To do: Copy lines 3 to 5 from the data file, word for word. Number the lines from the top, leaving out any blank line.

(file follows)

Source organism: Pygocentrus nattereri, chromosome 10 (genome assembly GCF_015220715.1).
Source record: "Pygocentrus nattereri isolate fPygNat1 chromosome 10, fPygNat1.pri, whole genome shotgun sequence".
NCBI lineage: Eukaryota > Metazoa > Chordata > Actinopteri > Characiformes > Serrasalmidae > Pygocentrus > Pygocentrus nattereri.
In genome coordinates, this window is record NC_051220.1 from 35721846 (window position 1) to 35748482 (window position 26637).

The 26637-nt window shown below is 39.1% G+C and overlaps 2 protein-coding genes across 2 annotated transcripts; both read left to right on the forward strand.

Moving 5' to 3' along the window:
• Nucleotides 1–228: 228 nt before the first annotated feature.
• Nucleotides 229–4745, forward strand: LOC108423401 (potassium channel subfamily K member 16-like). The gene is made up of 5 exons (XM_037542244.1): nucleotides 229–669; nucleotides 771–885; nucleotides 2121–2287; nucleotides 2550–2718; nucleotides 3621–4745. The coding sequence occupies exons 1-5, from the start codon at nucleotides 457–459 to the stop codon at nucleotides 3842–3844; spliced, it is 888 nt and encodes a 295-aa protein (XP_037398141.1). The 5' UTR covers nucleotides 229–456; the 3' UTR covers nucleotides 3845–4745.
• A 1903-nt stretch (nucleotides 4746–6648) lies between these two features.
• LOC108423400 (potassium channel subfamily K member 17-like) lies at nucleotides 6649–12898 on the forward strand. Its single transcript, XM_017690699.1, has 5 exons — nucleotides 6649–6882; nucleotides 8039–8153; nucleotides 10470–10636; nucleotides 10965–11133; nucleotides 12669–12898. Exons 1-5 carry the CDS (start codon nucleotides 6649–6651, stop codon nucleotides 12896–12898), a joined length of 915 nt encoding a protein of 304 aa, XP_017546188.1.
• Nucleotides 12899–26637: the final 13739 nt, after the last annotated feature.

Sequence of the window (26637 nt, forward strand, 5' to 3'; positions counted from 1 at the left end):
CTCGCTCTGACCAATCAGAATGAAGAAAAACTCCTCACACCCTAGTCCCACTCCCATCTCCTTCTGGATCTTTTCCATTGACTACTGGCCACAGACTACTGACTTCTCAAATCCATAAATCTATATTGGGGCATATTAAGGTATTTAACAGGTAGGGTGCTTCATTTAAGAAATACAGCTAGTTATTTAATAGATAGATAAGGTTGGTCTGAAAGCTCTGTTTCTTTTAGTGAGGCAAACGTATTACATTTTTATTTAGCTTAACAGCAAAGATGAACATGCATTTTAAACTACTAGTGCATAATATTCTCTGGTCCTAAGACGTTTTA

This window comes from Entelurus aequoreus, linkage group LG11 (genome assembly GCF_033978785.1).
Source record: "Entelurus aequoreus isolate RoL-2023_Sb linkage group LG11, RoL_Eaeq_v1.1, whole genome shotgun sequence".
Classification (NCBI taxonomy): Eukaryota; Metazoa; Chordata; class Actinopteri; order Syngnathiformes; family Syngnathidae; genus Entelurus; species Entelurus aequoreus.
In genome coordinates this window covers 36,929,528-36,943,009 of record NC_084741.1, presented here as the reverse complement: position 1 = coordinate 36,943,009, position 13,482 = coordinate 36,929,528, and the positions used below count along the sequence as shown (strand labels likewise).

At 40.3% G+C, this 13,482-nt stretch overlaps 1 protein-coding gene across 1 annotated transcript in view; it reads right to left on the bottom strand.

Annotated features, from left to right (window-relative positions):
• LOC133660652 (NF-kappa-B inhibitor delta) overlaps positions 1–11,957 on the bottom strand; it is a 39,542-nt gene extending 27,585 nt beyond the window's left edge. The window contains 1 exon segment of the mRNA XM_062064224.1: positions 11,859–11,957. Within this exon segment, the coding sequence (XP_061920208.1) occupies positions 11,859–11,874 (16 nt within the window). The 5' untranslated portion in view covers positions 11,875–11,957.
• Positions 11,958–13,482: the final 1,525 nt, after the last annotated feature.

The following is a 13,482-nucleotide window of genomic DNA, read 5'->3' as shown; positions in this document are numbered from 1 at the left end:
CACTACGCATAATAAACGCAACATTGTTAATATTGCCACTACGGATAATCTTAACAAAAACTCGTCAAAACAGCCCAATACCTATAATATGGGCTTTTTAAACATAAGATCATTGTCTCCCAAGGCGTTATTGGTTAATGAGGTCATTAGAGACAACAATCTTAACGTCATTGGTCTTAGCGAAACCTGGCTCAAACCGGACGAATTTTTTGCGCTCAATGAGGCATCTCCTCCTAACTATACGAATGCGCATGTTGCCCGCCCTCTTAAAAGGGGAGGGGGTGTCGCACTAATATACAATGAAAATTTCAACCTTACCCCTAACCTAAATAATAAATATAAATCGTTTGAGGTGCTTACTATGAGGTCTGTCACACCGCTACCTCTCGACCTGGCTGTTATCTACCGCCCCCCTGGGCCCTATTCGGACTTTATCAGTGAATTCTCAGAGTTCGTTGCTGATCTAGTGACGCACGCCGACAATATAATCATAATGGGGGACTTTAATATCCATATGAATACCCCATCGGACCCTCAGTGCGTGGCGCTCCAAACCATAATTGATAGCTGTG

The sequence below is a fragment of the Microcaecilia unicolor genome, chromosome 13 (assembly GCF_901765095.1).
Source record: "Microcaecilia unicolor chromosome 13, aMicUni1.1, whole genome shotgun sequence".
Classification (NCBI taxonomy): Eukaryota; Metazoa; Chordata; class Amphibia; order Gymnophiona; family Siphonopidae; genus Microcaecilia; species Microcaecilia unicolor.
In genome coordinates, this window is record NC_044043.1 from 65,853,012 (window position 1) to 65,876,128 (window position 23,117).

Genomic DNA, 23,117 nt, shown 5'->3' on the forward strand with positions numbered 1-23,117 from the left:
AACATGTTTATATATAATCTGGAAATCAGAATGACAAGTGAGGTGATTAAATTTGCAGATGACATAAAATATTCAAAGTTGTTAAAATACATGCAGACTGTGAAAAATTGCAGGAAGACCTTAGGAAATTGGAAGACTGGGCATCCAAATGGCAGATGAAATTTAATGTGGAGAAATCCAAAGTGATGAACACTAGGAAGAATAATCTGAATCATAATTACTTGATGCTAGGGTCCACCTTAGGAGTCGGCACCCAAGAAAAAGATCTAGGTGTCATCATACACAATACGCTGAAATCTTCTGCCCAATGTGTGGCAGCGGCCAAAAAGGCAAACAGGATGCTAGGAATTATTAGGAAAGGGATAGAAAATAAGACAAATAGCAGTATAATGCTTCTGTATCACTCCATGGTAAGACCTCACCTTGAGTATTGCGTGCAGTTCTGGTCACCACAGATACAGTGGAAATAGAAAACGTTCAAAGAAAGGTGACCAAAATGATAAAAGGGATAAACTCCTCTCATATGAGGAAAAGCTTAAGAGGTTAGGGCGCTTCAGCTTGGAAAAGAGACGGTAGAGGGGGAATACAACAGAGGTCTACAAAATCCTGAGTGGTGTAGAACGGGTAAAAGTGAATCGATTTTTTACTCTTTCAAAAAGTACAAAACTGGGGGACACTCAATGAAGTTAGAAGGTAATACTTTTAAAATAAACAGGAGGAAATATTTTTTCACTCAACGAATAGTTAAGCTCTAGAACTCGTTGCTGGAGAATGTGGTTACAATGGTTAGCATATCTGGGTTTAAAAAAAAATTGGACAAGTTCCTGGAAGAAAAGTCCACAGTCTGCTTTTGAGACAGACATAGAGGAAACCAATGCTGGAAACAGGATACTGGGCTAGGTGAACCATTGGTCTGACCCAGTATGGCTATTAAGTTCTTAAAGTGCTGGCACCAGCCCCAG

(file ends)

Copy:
NCBI lineage: Eukaryota > Metazoa > Chordata > Actinopteri > Characiformes > Serrasalmidae > Pygocentrus > Pygocentrus nattereri.
In genome coordinates, this window is record NC_051220.1 from 35721846 (window position 1) to 35748482 (window position 26637).

The 26637-nt window shown below is 39.1% G+C and overlaps 2 protein-coding genes across 2 annotated transcripts; both read left to right on the forward strand.